• Product (or Product Name)
  • Price
  • Category (that is, the category that the product is classified on the store)
  • Luxury
  • Upgrade

This is how the sheet should look like:

upselling-spread-sheet

Once your sheet looks like the one I’ve just shown you, start filling it with all the products you sell, and their correspondent prices and categories.

(If you sell thousands of products, and you feel this will take too much time, add your best-selling products only.)

Then, define whether a product you sell represents a more luxurious version of your regular products, or an upgrade of them. If they are, put a “Yes” or an “X” mark in the column. Otherwise, put a “No”, an “-”, or leave the space blank.

(In most cases, you’ll be using either the luxury or the upgrade column, not both. However, there are a few cases where both columns can be used.)

As an example, let’s say I sell men’s clothing, both luxury clothing and my own branded line of clothes which are pretty cheap.

If I wanted to add upsells to my store, this is how the Excel sheet should look at the end of this first step (only for the Jeans category):

upsell-sheet-1

As you can see, the most expensive jeans are checked in the Luxury column, which will later be used for upselling, whereas the rest are not.

(In this example, I took out the “Upgrade” column because there aren’t any upgrades in clothing – there are only more luxurious versions of products. If I sold electronic hardware, such as computers, then I could add both the upgrade and the luxury column).

2. Tie Your Regular Products with Their Respective Upsells

Once you have all your products categorized and organized, you need to tie the “regular” products with their respective upsells.

In the example above, any of the “luxury” jeans could be used as upsells for any of the cheaper jeans.

But if I also sold shoes, t-shirts, trousers and shirts, then this whole process can get messy pretty fast.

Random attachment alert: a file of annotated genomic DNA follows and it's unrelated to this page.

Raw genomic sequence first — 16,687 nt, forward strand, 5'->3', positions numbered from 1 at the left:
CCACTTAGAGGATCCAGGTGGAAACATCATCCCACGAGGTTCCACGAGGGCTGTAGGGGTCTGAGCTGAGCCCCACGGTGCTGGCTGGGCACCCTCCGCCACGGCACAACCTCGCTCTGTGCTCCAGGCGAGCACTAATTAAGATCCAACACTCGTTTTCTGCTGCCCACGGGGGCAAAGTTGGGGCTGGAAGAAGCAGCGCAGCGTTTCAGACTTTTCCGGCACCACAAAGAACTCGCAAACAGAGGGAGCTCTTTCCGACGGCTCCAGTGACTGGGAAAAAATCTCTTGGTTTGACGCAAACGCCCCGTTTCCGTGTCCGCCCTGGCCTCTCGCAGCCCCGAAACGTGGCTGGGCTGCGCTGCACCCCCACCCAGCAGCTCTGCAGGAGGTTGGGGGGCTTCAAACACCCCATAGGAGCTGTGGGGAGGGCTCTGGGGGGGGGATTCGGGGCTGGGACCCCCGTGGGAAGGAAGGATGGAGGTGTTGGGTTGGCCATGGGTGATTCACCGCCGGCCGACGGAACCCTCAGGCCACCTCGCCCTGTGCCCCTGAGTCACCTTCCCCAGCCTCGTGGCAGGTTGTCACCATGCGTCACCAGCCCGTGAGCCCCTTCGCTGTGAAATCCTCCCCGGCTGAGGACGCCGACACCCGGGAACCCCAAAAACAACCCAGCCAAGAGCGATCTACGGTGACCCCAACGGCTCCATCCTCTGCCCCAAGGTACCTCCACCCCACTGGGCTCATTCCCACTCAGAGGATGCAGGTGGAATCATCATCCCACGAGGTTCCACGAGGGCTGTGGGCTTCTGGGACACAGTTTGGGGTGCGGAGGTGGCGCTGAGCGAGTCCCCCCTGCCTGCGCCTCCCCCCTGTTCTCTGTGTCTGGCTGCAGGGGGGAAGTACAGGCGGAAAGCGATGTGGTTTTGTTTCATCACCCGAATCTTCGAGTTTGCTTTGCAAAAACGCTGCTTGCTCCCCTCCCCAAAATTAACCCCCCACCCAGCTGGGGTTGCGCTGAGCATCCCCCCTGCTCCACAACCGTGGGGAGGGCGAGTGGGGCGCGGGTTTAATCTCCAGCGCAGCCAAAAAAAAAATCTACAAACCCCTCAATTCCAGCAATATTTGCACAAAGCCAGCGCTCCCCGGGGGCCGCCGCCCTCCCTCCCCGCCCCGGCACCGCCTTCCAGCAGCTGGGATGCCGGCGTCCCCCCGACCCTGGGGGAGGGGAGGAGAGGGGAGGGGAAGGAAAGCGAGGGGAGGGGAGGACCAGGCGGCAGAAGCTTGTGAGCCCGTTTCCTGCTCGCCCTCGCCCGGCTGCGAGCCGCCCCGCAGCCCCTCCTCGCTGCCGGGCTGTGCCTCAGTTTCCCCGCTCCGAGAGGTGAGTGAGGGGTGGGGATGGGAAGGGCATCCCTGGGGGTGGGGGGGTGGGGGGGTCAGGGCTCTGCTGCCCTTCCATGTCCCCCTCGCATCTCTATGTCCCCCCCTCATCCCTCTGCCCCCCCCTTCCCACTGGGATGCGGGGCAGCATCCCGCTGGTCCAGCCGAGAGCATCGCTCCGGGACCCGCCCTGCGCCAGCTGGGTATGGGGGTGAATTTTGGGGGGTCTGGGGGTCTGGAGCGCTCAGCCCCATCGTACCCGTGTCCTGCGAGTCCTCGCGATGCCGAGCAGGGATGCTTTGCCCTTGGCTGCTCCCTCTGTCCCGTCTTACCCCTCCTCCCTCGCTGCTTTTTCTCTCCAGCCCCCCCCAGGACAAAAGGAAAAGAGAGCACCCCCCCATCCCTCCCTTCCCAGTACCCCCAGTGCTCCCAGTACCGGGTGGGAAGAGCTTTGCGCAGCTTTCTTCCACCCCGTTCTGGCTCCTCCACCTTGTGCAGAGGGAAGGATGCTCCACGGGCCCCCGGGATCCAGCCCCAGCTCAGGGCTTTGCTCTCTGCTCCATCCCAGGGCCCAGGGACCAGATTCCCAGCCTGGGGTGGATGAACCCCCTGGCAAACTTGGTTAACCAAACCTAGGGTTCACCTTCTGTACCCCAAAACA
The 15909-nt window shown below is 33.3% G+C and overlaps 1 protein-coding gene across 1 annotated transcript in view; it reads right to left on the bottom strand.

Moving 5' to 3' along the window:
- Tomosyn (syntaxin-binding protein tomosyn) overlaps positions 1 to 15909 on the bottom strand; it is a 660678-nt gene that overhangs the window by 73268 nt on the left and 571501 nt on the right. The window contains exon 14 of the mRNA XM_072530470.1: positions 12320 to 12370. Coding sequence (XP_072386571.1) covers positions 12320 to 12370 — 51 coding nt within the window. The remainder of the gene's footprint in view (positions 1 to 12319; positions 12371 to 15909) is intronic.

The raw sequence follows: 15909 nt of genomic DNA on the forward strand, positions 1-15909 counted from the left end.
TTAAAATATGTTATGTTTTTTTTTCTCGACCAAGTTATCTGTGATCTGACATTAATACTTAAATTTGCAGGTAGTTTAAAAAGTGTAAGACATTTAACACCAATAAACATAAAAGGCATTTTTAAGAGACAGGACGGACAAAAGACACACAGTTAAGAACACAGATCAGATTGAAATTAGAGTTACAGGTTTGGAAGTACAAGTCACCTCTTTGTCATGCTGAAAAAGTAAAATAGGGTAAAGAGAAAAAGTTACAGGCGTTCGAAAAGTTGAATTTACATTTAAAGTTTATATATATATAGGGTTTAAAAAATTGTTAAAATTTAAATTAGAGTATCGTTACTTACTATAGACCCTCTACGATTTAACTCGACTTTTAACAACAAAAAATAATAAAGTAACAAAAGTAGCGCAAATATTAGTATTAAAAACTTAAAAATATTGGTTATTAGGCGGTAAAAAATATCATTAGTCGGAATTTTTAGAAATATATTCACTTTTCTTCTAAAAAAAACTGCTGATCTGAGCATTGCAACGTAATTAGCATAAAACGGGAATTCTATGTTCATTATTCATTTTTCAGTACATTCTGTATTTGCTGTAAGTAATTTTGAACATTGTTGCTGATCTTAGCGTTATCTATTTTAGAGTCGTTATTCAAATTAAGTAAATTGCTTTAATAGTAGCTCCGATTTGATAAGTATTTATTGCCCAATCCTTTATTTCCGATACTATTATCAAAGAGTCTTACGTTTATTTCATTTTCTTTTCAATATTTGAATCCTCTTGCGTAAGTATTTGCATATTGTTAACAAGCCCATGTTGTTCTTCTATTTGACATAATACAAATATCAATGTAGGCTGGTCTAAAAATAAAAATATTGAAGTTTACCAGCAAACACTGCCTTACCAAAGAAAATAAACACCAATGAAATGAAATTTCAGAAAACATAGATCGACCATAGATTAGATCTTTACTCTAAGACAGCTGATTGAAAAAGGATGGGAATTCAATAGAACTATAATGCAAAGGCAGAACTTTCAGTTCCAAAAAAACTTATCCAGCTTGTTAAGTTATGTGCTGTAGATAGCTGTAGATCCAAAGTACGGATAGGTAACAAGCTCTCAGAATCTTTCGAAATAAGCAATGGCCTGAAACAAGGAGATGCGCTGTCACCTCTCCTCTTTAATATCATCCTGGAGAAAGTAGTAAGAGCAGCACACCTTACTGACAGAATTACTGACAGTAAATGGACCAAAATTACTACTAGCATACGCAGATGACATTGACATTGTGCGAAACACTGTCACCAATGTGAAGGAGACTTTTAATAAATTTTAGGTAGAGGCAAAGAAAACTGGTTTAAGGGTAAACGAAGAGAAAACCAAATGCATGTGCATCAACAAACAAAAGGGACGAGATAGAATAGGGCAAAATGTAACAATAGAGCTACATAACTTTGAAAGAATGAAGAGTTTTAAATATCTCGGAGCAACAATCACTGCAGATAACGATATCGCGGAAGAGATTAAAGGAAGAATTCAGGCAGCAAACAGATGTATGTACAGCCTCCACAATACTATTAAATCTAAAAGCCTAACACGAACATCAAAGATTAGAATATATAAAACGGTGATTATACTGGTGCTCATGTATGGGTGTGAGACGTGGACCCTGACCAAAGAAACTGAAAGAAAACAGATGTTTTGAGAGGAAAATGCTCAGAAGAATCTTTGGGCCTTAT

In that case what I’d do is simply categorize by type of product, which is what I did in the picture above.

So I’d tie jeans with jeans, t-shirts with t-shirts, shoes with shoes, and so on.

And if I had, for instance, different type of shoes (such as sneakers, derbies, oxfords, boots, etc.), I’d categorize the products even more, so I’d upsell luxurious sneakers to regular ones, and so on.

In any case, the key to effective upselling is to sell a better, more expensive version of your regular products.

3. Talk to a Developer and Insert Upsell in Your Page

Finally, the last step is talking to a developer and asking him to add the upsell system in your site.

Here’s a simple tip in talking to a developer: make sure you talk to a developer you trust.

Here are several helpful tips on inserting the upsell system in your online store’s website:

  • Always try to make sure the upselling looks good with the rest of the site’s design. Talk with a designer if you have to.
  • Don’t hasten to put the upsell in your site, nor try to save money with the developer. Remember, this is a long-term investment.
  • To determine the possible effects that your upsell may have on your conversion rates, I’d recommend testing the upsell before adding it right away. You never know, maybe your upsells end up reducing your conversion rates. You can use Optimizely for this.
  • In order to know where to put the upsell, take a look at your analytics.
    • If you have very low conversion rates everywhere, then try to optimize that first.
    • However, if you have a low conversion rate on your checkout page, then put it only in your product pages (or in any other part where you don’t have low conversion rates).